I was walking down the main street in Manly looking for something to eat (standard). As I was scanning the shops nearby, my gaze fell upon an older couple, probably in their sixties. The man, with his unkept beard and smiling face, stood at the end of a strip of small fountains that shot up different heights of water. Beside him stood his wife, wearing khaki pants and a backpack and mimicking his large grin. They both stood with bare feet in front of the line of lit up fountains for a few seconds before the man grabbed his wife’s hand, gave it a squeeze and said “come on, you’ve got to live dangerously!”
I continued to walk past them, confused yet intrigued as to what was going to happen next. The woman looked at him, raised her eyebrows and let out a loud laugh as she watched her husband begin to walk forward, over and through the fountains. Still holding her hand, he gave it a little tug and pulled her towards him. Before I knew it, I was watching an elderly couple precariously lifting their legs one by one over each fountain in an attempt to live dangerously and make it to the end.
The somewhat youthful behaviour this couple was obliviously entertaining the public with got me thinking. What if we applied that attitude to our lives on a larger scale? What if we didn’t take life so seriously? What if we weren’t afraid to give things a go or scared of making mistakes? What if we weren’t worried about what other people thought of us? What if we stopped focusing all of our attention on the reasons why we shouldn’t and start acknowledging the flip side?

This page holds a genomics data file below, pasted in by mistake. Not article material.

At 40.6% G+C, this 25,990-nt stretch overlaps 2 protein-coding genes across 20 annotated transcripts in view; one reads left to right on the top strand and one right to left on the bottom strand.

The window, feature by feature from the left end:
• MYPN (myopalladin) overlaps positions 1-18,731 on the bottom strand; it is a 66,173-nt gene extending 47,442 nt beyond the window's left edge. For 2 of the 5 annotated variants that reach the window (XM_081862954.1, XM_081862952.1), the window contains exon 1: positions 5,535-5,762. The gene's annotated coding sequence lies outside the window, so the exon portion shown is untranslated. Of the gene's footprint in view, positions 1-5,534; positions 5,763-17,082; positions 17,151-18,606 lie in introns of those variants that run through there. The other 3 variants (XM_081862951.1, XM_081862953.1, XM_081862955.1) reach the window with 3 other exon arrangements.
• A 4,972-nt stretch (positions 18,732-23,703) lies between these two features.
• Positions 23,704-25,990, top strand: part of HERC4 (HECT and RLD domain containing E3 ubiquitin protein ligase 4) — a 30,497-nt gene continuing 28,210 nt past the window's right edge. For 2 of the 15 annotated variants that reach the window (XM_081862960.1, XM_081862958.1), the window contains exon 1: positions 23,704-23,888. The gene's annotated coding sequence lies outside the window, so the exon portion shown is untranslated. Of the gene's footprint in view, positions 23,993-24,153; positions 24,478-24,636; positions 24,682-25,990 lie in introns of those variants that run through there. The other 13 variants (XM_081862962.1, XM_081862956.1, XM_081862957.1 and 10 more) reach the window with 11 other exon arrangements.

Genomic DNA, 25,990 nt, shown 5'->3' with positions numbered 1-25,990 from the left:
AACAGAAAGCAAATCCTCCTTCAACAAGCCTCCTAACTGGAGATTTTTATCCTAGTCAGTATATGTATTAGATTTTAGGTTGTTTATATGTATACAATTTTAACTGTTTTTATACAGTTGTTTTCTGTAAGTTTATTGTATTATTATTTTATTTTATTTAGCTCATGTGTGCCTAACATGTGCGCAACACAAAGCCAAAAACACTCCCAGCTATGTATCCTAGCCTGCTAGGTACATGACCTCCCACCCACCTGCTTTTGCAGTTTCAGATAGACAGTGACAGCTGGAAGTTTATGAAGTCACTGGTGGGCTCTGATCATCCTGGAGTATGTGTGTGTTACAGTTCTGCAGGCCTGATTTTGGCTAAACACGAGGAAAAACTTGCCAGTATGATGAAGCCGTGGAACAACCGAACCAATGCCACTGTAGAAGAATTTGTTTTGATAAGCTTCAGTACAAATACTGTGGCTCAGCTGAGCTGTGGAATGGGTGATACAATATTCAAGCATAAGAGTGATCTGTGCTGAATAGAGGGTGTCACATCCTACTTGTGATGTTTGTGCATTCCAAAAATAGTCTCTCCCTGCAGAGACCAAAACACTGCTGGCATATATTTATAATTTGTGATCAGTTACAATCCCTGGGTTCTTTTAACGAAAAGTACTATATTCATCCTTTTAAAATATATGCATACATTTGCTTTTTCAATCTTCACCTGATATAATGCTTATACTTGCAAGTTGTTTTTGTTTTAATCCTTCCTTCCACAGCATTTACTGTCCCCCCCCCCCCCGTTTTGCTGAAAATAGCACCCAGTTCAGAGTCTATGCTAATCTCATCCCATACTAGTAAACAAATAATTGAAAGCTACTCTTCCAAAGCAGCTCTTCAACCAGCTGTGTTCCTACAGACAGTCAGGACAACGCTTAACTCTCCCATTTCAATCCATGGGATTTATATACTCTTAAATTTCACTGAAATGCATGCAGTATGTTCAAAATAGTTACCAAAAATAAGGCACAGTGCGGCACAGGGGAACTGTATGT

“Because in the end, you won’t remember the time you spent working in the office or mowing your lawn. Climb that goddamn mountain.”
– Jack Kerouac –
What does your mountain look like? You know, that thing you really want to do, but just “haven’t gotten round to yet”.
Mountain: You want to solo-travel. You want to explore another country and work part-time there. So what’s holding you back? You feel like you aren’t extroverted enough. That you won’t be able to make friends. That you will be lonely.
The flip side: Why not focus on the potential opportunities that could unfold if you just say yes and do it? Imagine how many connections with places and people you could create. Those types of relationships are priceless and will not only allow you to deepen your understanding of, and appreciation for, the world, but also help you learn more about yourself and grow as an individual.
Mountain: You have developed feelings for a person and you really want to tell them how you feel. But you won’t, you are too scared. You are afraid that if you do and things happen to go wrong, you will jeopardise the friendship, or worse, lose them completely.